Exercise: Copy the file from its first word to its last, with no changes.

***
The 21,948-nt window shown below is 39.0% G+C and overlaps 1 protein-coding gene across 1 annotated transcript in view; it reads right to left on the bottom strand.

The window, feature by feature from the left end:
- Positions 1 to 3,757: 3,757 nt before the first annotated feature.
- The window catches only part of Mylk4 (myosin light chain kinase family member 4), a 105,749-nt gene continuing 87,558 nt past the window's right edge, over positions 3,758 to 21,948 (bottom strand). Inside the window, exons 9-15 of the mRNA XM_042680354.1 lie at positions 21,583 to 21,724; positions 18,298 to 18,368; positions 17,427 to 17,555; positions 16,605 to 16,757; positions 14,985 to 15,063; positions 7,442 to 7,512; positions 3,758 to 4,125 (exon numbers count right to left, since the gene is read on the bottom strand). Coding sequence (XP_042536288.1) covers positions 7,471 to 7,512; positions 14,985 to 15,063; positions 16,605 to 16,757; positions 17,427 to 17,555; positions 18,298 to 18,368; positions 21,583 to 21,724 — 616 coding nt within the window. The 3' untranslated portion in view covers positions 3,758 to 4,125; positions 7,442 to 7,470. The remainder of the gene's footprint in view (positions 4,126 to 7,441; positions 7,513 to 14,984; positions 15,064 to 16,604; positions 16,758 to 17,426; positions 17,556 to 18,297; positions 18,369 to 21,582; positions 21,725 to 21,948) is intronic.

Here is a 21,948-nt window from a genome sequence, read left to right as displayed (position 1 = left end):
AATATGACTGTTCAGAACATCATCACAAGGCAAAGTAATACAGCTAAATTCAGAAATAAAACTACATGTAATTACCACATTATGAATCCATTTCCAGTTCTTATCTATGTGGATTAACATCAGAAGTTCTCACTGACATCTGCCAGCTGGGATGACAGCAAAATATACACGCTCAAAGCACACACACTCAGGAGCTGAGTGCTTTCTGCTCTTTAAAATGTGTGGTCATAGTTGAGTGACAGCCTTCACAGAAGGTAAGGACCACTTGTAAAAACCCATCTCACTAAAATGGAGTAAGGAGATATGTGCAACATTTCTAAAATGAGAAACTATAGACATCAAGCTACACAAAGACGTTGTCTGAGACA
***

The 21,948-nt window shown below is 39.0% G+C and overlaps 1 protein-coding gene across 1 annotated transcript in view; it reads right to left on the bottom strand.

The window, feature by feature from the left end:
- Positions 1 to 3,757: 3,757 nt before the first annotated feature.
- The window catches only part of Mylk4 (myosin light chain kinase family member 4), a 105,749-nt gene continuing 87,558 nt past the window's right edge, over positions 3,758 to 21,948 (bottom strand). Inside the window, exons 9-15 of the mRNA XM_042680354.1 lie at positions 21,583 to 21,724; positions 18,298 to 18,368; positions 17,427 to 17,555; positions 16,605 to 16,757; positions 14,985 to 15,063; positions 7,442 to 7,512; positions 3,758 to 4,125 (exon numbers count right to left, since the gene is read on the bottom strand). Coding sequence (XP_042536288.1) covers positions 7,471 to 7,512; positions 14,985 to 15,063; positions 16,605 to 16,757; positions 17,427 to 17,555; positions 18,298 to 18,368; positions 21,583 to 21,724 — 616 coding nt within the window. The 3' untranslated portion in view covers positions 3,758 to 4,125; positions 7,442 to 7,470. The remainder of the gene's footprint in view (positions 4,126 to 7,441; positions 7,513 to 14,984; positions 15,064 to 16,604; positions 16,758 to 17,426; positions 17,556 to 18,297; positions 18,369 to 21,582; positions 21,725 to 21,948) is intronic.

Here is a 21,948-nt window from a genome sequence, read left to right as displayed (position 1 = left end):
AATATGACTGTTCAGAACATCATCACAAGGCAAAGTAATACAGCTAAATTCAGAAATAAAACTACATGTAATTACCACATTATGAATCCATTTCCAGTTCTTATCTATGTGGATTAACATCAGAAGTTCTCACTGACATCTGCCAGCTGGGATGACAGCAAAATATACACGCTCAAAGCACACACACTCAGGAGCTGAGTGCTTTCTGCTCTTTAAAATGTGTGGTCATAGTTGAGTGACAGCCTTCACAGAAGGTAAGGACCACTTGTAAAAACCCATCTCACTAAAATGGAGTAAGGAGATATGTGCAACATTTCTAAAATGAGAAACTATAGACATCAAGCTACACAAAGACGTTGTCTGAGACA